International Student Advisor Luncheon

AMIS kicked off the school year on August 2 by hosting its annual luncheon for international student advisors from area colleges and universities.  These advisors are a bridge between the students and those seeking to befriend them through the Amigo program and Christmas International House.  This event, which was efficiently emceed by Kirk Keene, provided an opportunity for the advisors to meet and mingle and break bread (naan as this was a Mediterranean lunch) with AMIS Board members, volunteers, supporters from Kiwanis, and our founder, Fahed.  Long term volunteer Nadeen Green spoke briefly about the benefits to the students in participating in our programs and encouraged the advisors to share that message with their students. A special thank you to Dené Dixon for putting it all together as events like this do not just magically happen.  “A stranger is just a friend you have not met yet.”2017 ISA Luncheon2

International Student Blog

Introducing… Aunt Louise and Uncle Bob

Uncle Bob and Aunt Louise are a traditional southern couple, kind, easy to talk with, not too fancy, but they like to do things “the right way.” Uncle Bob washes the car and tends the garden and his hybrid rosebushes. Aunt Louise keeps a clean house, embroiders and crochets. They cook at home, but since they’ve retired, they enjoy going out for chicken biscuit breakfasts—it’s just too much trouble to make two biscuits!

So why would you want to know Aunt Louise and Uncle Bob? Perhaps you have a question about American or Southern culture or etiquette, but don’t know whom to ask. Aunt Louise and Uncle Bob are ready to help! Send your questions via email to Aunt Louise and Uncle Bob at office@amis-inc.org.

We’ll start with some Thanksgiving questions …

What is this Thanksgiving holiday? We don’t have this at home.

Uncle Bob replies: In 1620, some folks we call the Pilgrims came over from Plymouth England, on a ship called the Mayflower, looking for religious freedom. They had a dangerous trip and a hard winter, but they met a Native American called Squanto the following Spring. Squanto showed the survivors how to plant corn and other vegetables, to use the maple sap (syrup), and to avoid poisonous plants. The remaining Pilgrims (about half) survived. Thanksgiving may be one of the first harvest festivals, a celebration of thanks to Squanto, his friends who helped, and to God. They repeated this celebration the following year (1623). The holiday was celebrated often with various dates until President Lincoln made the fourth Thursday in November a national holiday in 1863.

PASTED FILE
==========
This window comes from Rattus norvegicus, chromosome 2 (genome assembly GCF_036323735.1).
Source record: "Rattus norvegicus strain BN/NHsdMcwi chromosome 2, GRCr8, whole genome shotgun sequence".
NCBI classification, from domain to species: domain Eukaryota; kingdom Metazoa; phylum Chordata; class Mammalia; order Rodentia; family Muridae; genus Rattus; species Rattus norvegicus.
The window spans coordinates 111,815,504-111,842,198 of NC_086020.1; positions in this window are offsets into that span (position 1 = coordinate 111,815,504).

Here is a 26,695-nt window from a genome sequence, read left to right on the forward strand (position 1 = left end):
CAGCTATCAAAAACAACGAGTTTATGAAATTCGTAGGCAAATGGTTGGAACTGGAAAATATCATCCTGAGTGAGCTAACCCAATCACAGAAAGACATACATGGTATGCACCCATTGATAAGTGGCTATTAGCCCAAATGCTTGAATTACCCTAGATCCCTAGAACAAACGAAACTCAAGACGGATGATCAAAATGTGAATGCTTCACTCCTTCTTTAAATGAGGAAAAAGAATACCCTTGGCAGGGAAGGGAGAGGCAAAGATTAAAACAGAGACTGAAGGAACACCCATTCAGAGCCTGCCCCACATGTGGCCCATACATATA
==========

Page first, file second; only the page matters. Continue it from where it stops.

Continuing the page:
Why turkey? Or all those pies?

Aunt Louise answers: Now everyone loves to eat! And we all eat too much of it at Thanksgiving! But the Pilgrims did not have turkey at the first Thanksgiving, and they were out of sugar and there were no ovens, so they did not eat any pies. We know from diaries that Pilgrim men went fishing and hunting before the event, so we can assume they ate seafood and venison as well as the bounty from the gardens! (I can my veggies in Mason jars, and they are a beautiful sight! My grandmother would dry green beans strung on thread and called “leather britches” (pants). They weren’t pretty, but they were tasty!) My best guess on the turkey, other than grocery advertising, goes to a bit of artwork: Norman Rockwell/ Freedom from Wanta painting of a multi-generational family dinner which was distributed in 1943 popular magazine, The Saturday Evening Post. (The artist said it was the only time he ate the model!) So, there’s no rule that you have to have turkey at Thanksgiving, but most of us do feast!

Aunt Louise: We’re going to sit on the porch swing a while and have some iced tea. We would love to hear from you. Send us some questions, and we’ll write back directly.

Uncle Bob: She means in the next newsletter. See y’all next time!

Love,

Aunt Louise and Uncle Bob

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